“Kids want to share”: Schools work to help students overcome mental health issues in the classroom
The U.S. Department of Education urges districts to utilize federal funding to support emotional well-being in schools.
WASHINGTON (Gray DC) - With a few simple strings, a cup, and a ping pong ball, teacher David Fox has crafted a lesson for his students on teamwork inside Francis C. Hammond Middle School in Alexandria, Virginia.
“What’s the goal of a team? Like, what’s the objective?” he asks before launching into the interactive game that challenges his students to strategize. The goal is to lift the ball into the cup using only the strings, but the lesson goes further than that.
“I don’t know how often they do share their deepest personal issues with you, but occasionally they do. They do open up sometimes,” says Mr. Fox about his advisory period that focuses on mental health.
Social-emotional academic learning periods like his are designed to be a daily opportunity for teachers to check in on their students while educating kids on skills to understand and manage emotions, set positive goals, and establish positive relationships.
“A lot of what we’ve sort of set up is this whole system where, like, we’re trying to build success and build comfort that way. Then, when we can check in and like see like we know our kids really well and we can say, hey, like it seems like you’re sort of off today,” said Fox, who also teaches history.
U.S. Secretary of Education Miguel Cardona is encouraged by what he’s seeing happen inside many school districts nationwide. He is urging school leaders to use American Rescue Plan dollars to fund more mental health support.
“I’m really excited about what I’m seeing in many districts where they’re looking at mental health supports and emotional well-being as a core function. You know if kids are... not feeling well, if they’re anxious or if they have some other mental health needs, it’s going to be more difficult to learn. So, what I’m seeing and I’m excited about is additional social workers, additional liaison between the school and the families, so that we can get parent voice a little bit more in the education system,” Cardona said.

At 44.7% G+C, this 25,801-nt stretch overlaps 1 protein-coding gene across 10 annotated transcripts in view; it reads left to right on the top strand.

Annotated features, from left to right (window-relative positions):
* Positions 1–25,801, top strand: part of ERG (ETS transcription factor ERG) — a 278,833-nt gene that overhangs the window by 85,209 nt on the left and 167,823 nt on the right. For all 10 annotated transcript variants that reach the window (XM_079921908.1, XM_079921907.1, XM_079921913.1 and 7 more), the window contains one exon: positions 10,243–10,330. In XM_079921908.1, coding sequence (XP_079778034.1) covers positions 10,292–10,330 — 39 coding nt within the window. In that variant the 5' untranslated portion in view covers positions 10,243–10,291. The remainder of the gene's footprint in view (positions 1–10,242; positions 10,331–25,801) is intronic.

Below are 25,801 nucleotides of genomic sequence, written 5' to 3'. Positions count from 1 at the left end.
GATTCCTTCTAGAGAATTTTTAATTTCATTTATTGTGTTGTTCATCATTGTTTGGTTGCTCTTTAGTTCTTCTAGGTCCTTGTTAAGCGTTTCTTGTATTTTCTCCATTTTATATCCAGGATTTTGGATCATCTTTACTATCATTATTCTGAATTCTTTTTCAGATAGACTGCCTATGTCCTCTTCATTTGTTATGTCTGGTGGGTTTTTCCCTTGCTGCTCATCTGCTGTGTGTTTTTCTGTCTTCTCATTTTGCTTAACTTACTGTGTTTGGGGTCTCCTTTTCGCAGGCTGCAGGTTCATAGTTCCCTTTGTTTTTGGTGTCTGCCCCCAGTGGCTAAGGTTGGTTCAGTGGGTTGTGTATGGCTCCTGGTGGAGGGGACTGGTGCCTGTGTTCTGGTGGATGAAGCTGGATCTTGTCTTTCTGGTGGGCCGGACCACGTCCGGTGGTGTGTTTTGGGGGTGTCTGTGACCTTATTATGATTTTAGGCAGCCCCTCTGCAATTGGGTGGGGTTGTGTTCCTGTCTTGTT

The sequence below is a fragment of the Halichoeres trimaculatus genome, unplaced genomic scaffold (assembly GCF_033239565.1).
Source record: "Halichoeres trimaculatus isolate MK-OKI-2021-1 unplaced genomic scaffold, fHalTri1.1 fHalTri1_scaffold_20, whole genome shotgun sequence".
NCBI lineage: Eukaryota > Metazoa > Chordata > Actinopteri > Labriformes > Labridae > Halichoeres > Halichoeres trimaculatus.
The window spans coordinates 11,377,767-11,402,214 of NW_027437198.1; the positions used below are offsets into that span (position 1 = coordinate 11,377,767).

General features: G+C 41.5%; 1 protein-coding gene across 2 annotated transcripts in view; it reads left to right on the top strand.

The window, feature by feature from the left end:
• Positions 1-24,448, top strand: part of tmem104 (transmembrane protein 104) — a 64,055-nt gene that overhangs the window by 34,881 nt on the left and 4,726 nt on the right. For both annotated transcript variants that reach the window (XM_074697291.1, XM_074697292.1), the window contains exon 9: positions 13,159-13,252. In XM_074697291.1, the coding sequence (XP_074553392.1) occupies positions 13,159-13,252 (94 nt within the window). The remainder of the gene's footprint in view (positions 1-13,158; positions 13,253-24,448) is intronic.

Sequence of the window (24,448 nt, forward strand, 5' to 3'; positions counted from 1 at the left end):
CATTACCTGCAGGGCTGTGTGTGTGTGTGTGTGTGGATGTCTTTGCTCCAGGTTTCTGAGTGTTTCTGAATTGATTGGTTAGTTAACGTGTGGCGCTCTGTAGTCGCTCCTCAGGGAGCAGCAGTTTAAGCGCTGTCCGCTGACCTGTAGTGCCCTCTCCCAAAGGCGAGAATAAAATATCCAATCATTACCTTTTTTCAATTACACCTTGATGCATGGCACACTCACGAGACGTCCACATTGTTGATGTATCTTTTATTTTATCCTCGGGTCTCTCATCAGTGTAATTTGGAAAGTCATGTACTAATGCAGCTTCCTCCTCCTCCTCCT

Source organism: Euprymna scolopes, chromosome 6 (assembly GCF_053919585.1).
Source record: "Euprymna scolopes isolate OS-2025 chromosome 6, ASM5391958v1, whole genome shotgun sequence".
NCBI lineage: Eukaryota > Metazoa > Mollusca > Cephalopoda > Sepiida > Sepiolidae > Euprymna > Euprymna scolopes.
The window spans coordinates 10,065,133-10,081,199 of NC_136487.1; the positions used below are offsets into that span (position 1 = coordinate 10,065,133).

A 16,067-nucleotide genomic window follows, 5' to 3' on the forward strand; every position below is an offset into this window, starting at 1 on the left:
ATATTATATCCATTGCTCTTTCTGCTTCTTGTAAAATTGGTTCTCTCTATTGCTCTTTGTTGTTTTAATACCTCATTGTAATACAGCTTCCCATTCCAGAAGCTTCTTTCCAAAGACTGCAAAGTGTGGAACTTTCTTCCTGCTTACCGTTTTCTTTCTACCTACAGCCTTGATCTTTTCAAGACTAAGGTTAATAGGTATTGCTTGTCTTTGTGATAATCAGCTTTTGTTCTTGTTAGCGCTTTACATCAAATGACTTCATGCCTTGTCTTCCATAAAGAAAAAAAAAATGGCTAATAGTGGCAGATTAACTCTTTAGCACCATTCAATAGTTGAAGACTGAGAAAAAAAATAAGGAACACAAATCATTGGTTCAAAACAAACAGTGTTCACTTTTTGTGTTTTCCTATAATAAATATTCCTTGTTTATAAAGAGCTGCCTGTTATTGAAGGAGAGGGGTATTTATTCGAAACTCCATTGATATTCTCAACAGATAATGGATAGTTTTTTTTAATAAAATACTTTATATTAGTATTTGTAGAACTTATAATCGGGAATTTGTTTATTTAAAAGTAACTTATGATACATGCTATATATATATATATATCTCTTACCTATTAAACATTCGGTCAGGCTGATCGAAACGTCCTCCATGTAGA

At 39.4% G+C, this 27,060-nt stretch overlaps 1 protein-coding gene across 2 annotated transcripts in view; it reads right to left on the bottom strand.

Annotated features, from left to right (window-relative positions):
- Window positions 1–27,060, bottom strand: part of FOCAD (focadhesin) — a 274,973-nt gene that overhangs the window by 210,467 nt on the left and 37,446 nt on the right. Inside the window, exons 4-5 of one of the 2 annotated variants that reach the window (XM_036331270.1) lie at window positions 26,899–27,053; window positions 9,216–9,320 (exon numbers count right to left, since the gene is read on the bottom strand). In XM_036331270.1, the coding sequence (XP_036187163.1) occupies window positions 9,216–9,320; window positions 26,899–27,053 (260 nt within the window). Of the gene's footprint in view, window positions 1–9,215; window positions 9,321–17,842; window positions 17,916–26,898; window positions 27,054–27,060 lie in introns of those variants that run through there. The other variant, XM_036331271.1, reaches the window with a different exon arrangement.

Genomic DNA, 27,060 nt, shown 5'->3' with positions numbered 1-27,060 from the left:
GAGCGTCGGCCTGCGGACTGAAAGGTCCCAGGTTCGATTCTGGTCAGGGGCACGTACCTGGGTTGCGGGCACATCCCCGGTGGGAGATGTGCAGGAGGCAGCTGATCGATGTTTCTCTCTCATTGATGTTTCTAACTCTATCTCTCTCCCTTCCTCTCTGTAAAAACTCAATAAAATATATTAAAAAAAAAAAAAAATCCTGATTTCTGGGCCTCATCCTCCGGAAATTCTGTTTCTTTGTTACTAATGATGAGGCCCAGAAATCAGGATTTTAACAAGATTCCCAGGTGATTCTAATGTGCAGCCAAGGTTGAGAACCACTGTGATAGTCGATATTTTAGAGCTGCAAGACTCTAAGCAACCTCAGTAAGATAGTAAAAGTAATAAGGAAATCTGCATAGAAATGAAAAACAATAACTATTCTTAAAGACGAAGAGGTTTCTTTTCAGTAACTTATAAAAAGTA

Last year the CDC found 37% percent of high school students had poor mental health during the COVID-19 pandemic and 44% said they felt persistent sadness or hopelessness during that time. The survey also found that students who felt connected to their school, adults, and peers were less likely to feel that way.
“Kids want to share when stuff’s going on. People need to get it out,” said Mr. Fox. “So, asking questions, talking to kids, bringing up subjects, it’s more likely they’re going to share and say things. So, just not being too scared to ask questions of kids is usually a good way to get them to talk.”
Cardona supports the message of addressing mental health issues with a proactive approach.
“Schools are looking at this differently. In the past, it was when kids had an outburst or when they had an episode of need, of crisis, then we would kick in the supports. Now, we’re seeing better proactive strategies. And, we’re seeing districts invest in additional staff to make sure that student’s needs are being met,” he said.
Elisa Villanueva-Beard of Teach for America discussed the types of issues she believes teachers and students are facing.
“At Teach for America, we predominately work with children growing up in low income communities and children of color. There were already cracks on the in the system pre-COVID that our children were faced with and there was trauma and that our kids were bringing into classrooms already. Those cracks though have really become these gaping holes. Our kids have experienced loss, loss of life, loss of jobs, a lot of stress in their homes. You know, families have had to navigate the pandemic,” she said.
She emphasized the need to foster conditions for students to learn and for districts to also invest in counselors. She discussed the need to support the mental health of teachers as well.
“We can’t expect our educators to hold and create those conditions we’re talking about unless they themselves are feeling like their needs are met. Our teachers are overwhelmed. They’ve been through a lot. They’re overstretched and they are trying to, you know, meet the moment. They keep showing up. So, let’s make sure that our teachers get those basic needs,” she said.
She added Teach for America provides counseling for their teachers.
“Everyone should be doing that for our teachers and then investing in our teachers to ensure that they have trauma informed practices. Things like being able to build relationships with kids, knowing how to manage an emotional trigger and productively,” she said.
Villanueva-Beard said anyone who is influencing kids needs to understand tools of managing stress because they can influence of children respond.
Meanwhile, teachers like Mr. Fox plan to continue working to support his students in the classroom.
“I mean, personally, I want them to come to school and have fun. I want them to, like, be comfortable with their classmates. I want them to feel free to, like, be a kid and have a reason to look forward to school, especially if school is hard or challenging, or like some classes are boring. Because, we are all boring at some point. Like, that’s how we are. But - there’s a reason to get up and go to school, to see your friends, to play games, to like share something fun about yourself... To be willing to open up and share is sort of the end goal.”
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